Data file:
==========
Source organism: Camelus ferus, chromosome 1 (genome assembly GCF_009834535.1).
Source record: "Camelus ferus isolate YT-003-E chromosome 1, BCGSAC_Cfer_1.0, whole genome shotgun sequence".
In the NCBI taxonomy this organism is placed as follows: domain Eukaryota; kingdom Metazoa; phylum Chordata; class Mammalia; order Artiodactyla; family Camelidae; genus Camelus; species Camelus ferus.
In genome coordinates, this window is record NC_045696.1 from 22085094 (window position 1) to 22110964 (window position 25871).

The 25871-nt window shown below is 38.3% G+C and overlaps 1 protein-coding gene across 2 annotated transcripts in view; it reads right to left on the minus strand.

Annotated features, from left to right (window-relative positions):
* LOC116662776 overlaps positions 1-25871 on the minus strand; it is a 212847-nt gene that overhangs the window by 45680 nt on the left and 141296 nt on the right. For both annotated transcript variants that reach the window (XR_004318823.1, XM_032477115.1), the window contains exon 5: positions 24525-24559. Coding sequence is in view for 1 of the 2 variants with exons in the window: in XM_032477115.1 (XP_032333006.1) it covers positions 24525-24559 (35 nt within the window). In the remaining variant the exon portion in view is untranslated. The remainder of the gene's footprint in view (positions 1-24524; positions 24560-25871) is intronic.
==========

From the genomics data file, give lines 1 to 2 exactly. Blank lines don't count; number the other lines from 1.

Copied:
Source organism: Camelus ferus, chromosome 1 (genome assembly GCF_009834535.1).
Source record: "Camelus ferus isolate YT-003-E chromosome 1, BCGSAC_Cfer_1.0, whole genome shotgun sequence".